1. In the verbs with final e you only add d in the past form, e.g. love – loved;
  2. The final consonant after a short stressed vowel is usually doubled, e.g. admit – admitted;
  3. Final y after a consonant becomes i, e.g. hurry – hurried.   

Now let’s take a look at the sentences with Past Simple:

Affirmative sentence:

Well, everything is easy here:

Subject + verb in past form

For example:

I ordered editing services yesterday.  

She quitted smoking two months ago.

It snowed last Friday.

Negative sentence:

It’s a little bit more complicated with negative sentences, but still simple:

Subject + did not (didn’t) + infinitive

Attention! The verb ‘to be’ and modal verbs, such as ‘can’ and ‘may’ are exception from this rule: to be – wasn’t, can – couldn’t, may – mightn’t etc.  

For example:

I didn’t need to finish it yesterday.

She didn’t use her car to drive to work last Monday.

He didn’t come home last night.   

Interrogative sentence:

We also use auxiliary word did in order to form interrogative sentences in the past:    

Did + Subject + Infinitive?

P.S. Remember about exception for modal verbs.

For example:

Did you need a doctor last night?

Did she kiss him yesterday?

Did you order essay editing service last month?

Past Simple Usage and Signal Words

The past simple tense form is generally used to express or describe the actions in the past that took place once, several times or never. (Example: I went to work by bus every day back then). It also can be used in complex sentences to describe actions that took place one after another in a sequence or interrupted other action in the past. (Example: I came home, ate my dinner and switched the TV on. Another example: My phone suddenly rang, when I was sleeping.). It is also widely used in conditional sentences type II. (Example: If I had a lot of money, I’d buy myself a sport car).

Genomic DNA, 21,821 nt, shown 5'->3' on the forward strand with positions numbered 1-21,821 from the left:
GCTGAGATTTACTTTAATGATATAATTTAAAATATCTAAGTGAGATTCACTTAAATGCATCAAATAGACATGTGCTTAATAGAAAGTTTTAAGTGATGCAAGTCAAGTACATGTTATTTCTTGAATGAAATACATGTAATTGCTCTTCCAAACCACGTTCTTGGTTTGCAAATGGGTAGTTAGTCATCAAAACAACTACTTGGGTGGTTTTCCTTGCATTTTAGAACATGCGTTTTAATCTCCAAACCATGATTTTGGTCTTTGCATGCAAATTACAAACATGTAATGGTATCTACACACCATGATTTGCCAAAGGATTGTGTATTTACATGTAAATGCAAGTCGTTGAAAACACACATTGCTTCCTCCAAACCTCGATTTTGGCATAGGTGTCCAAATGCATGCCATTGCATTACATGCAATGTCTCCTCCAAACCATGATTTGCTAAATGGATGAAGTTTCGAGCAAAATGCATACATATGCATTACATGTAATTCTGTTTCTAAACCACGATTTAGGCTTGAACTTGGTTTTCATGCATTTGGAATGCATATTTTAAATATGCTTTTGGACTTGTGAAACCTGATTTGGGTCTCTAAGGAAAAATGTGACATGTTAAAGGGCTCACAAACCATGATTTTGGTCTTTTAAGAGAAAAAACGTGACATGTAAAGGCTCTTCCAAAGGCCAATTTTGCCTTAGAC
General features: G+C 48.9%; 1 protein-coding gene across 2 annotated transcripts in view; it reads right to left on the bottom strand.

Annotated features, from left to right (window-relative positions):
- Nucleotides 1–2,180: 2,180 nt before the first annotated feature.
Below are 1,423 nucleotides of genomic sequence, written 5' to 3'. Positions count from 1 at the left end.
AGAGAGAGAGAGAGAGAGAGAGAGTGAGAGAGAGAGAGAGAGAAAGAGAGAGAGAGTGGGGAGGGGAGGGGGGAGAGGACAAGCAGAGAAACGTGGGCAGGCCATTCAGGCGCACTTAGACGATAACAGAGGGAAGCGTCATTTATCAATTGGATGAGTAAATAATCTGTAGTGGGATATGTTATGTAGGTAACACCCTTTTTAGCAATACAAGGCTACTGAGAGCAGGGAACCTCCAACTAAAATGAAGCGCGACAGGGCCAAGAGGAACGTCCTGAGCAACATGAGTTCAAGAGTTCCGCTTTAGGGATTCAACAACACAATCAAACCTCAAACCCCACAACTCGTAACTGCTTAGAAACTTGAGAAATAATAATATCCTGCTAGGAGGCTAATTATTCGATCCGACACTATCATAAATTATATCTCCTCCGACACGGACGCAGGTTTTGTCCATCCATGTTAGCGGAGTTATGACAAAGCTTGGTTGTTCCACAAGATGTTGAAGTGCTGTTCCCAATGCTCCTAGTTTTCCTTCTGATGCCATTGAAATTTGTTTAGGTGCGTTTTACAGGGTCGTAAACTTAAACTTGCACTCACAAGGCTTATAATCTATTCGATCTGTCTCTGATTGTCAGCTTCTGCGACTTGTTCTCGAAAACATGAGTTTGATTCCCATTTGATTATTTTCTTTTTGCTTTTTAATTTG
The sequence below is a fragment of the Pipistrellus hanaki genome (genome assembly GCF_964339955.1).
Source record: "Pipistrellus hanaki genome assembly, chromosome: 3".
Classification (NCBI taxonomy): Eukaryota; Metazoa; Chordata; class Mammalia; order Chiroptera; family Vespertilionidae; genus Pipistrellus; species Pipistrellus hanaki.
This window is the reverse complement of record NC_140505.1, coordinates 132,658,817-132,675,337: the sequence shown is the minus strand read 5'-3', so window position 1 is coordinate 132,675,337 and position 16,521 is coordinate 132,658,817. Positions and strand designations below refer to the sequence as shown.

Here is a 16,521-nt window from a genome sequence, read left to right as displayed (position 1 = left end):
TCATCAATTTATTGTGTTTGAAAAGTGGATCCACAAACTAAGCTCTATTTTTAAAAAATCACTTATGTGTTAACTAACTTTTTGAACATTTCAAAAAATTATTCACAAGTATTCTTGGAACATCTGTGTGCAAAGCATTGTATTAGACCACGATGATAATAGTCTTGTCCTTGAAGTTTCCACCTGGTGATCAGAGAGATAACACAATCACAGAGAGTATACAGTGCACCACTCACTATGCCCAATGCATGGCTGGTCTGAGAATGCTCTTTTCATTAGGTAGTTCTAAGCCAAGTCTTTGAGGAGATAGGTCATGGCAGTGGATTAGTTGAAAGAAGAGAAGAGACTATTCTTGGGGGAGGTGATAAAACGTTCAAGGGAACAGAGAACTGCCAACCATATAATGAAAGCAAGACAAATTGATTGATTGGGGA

As any other tense in English grammar, Past Simple has its own so called signal words that clearly indicate the need to use the verb exactly in the Past Simple tense. Now attention! Put it in your pipe and smoke it! If you want to use Past Simple tense correctly, than remember the following words and phrases once and for all, or if you cannot remember them, tattoo them on you hand. If you notice one of them in the sentence, it means that you have to use Past Simple sure as hell. So, the most common signal words for Past Simple are:

  • Yesterday;
  • one minute/two minutes/five minutes/ few hours/several years ago;
  • In 2001/2010/2015;
  • The other day;
  • Last Monday/Friday, etc.

Lifehack: Ultimate Grammar Problem Solver

Well, in our post above we already started to walk a rough long way of Past Simple professional usage, but for those who still experience problems or simply doesn’t have enough time, there’s an ultimate shortcut! If you are not completely sure in your grammar skills, you can always order proofreading services offered by our expert editing company. We offer grammar proofreading, spelling correction, revision and editing services at the flexible affordable price. And don’t forget to check our blog for more easy grammar guides!